Nora Bateson's Warm Data Lab Training — Bookings

Event Information

Share this event

Date and Time



Inn The Tuarts Guest Lodge

19 Rushleigh Road

Reinscourt, WA 6280


View Map

Refund Policy

Refund Policy

Refunds up to 30 days before event

Eventbrite's fee is nonrefundable.

Event description



A maximum of 35 places are available—20 full registrations and 15 concessional registrations.

Because there is far more interest in this event than there are places available, we will be opening different types of registration on different dates, in the following sequence:



Fees include catering but not accommodation or the 5% fee Eventbrite charges for administration.

EARLY BIRD DEADLINE — 11.30 pm Friday 23 August

Regular Registrations (after the Early Bird deadline)

Only a few places are still available.


Our refund policy:

Up to Friday 30 August — 90% refund

Up to Friday 11 October — 30% refund

After Friday 11 October — No refunds, except at the discretion of the Event Organiser


Rooms at Inn The Tuarts

There are nine rooms available. All rooms have queen beds. Rooms 9 and 10 have additional single beds. You are welcome to share a room, either with another training participant, or with a person (or persons) who is not participating in the training.

If you have arranged to share with another training participant, both of you will need to select the SHARING option for the room you choose, which will split the room cost 50/50 between the two of you. There is a $50 linen charge for use of the single bed. For example, if you share Room 9—a Queen Studio plus a single bed—with another participant, you will pay $505 each for accommodation ($960 + $50 divided by 2). So, your early bird registration package would be $3,000 ($2,495 fee + $505 room).

All room prices are for 6 nights — IN Sunday 10 Nov: OUT Saturday 16 Nov

You can find photos and details of all the rooms here:

The most desirable place to stay is at the training venue, Inn the Tuarts, a boutique lodge in the Ludlow Tuart Forest near Busselton. Catered breakfasts, lunches and dinners will happen there. There is a pool with sauna, and the forest surrounds are delightful. As there are only nine rooms available at the Inn, most participants will need to find alternative accommodation. Fortunately, there are many AirBnBs and other options within a 10-to 15-minute drive of the Inn.

The least expensive and attractive accommodations we have found are the Studio Units at Peppermint Grove Beach Holiday Park, a 15-minute drive from the Inn. We’ve inspected the studios, which are new, modern and clean. The Park is clean and well maintained. Each studio is a 1 bedroom unit with private ensuite bathroom. Studios have either a queen bed or 1 bunk bed (king single) or a king single. Each studio contains office space, TV, air con, fridge, kettle, linen/towels. Prices are $65 per night for one person and $80 per night for two people. If you book for 6 nights, the 7th night is free. The Park is owned and run by Amelia and Darren. Phone: 0439 737 791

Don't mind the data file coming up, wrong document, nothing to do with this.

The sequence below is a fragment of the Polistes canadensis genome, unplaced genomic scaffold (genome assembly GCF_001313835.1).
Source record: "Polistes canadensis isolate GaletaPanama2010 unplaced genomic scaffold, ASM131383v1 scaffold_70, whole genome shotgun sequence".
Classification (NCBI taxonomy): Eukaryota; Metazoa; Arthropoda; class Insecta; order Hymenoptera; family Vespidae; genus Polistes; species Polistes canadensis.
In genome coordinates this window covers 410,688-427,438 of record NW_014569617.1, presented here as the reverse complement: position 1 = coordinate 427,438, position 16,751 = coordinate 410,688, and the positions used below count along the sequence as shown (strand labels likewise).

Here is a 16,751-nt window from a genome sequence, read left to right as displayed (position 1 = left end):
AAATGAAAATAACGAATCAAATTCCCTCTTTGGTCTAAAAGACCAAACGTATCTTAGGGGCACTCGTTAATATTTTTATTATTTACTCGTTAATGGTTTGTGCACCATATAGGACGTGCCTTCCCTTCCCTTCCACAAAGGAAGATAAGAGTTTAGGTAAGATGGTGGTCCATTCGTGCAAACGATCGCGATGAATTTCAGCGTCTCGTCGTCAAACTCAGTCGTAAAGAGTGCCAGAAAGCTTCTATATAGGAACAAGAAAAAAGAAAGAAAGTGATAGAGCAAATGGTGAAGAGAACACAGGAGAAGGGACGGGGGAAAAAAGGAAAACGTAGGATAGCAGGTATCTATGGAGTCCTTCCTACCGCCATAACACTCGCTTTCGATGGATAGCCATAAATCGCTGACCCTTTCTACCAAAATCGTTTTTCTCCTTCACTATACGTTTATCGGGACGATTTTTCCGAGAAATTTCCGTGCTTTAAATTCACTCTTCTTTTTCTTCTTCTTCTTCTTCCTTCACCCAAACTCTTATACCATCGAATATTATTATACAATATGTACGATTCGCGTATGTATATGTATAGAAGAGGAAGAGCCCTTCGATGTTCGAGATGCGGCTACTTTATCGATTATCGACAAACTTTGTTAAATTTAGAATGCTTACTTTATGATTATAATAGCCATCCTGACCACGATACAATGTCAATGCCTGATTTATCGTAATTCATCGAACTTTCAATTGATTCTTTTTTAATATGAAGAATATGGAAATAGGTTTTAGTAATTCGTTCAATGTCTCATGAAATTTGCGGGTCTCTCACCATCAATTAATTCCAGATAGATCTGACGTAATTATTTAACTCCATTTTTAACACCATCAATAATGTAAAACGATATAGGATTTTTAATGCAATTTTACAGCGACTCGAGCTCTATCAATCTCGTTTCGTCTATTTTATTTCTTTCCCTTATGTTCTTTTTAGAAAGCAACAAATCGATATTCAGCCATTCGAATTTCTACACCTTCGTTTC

If you are ready to book your place, please click on the green Tickets tab.

If you want more information, please continue . . .

You might care to begin with a 5-minute video by Nora Bateson on 'warm data'

You have a unique opportunity to be among the first Australian Warm Data Lab Hosts officially trained by Nora and certified by the International Bateson Institute!

When you complete the requirements of this training, you will receive a certificate issued by the International Bateson Institute—a social-benefit thinking group—based in Sweden. Certification enables you to run Warm Data Labs anywhere in the world. Your certificate will be printed on the same high-quality paper used for Nobel laureates!

As a Warm Data Lab (WDL) host, you can:

  • Join an international community of WDL Hosts
  • Gain access to an online WDL platform to share insights
  • Meet online monthly with other WDL Hosts from around the world
  • Participate in occasional online refresher courses on the theory

Warm Data Lab hosting is a critical qualification for leaders, business professionals, educators, healers, social and environmental activists and anyone who longs to live in a more harmonious and joyful world.

As a WDL Host you will see and feel differently. You will understand more deeply and model better behaviour. You will have an understanding and a skill set to lead others in ways that are radically different from traditional ways of intervening to effect change.

How can you use this understanding and these skills in your life, in your work?

This is a good question, but it misses a fundamental premise of this approach: “How do we think our way through the messes we’re in when the way we think is part of the mess?"

Instead of rushing to solve a problem, as if it can be isolated from its contexts, which is the prevailing way of the world, you are more likely to pause and be mindful of the bigger picture. You are less likely to act in ways that create unintended adverse consequences over time. You are more likely to consider and address underlying causes than to treat symptoms. You are less likely to focus on cure, and more likely to attend to prevention.

If you are looking for a technique or step-by-step program, you will be disappointed. “The gut-knowing that the world is interdependent is incongruent to the mechanistic patterns in which interaction with our families, jobs, life struggles, is habituated” (Nora Bateson).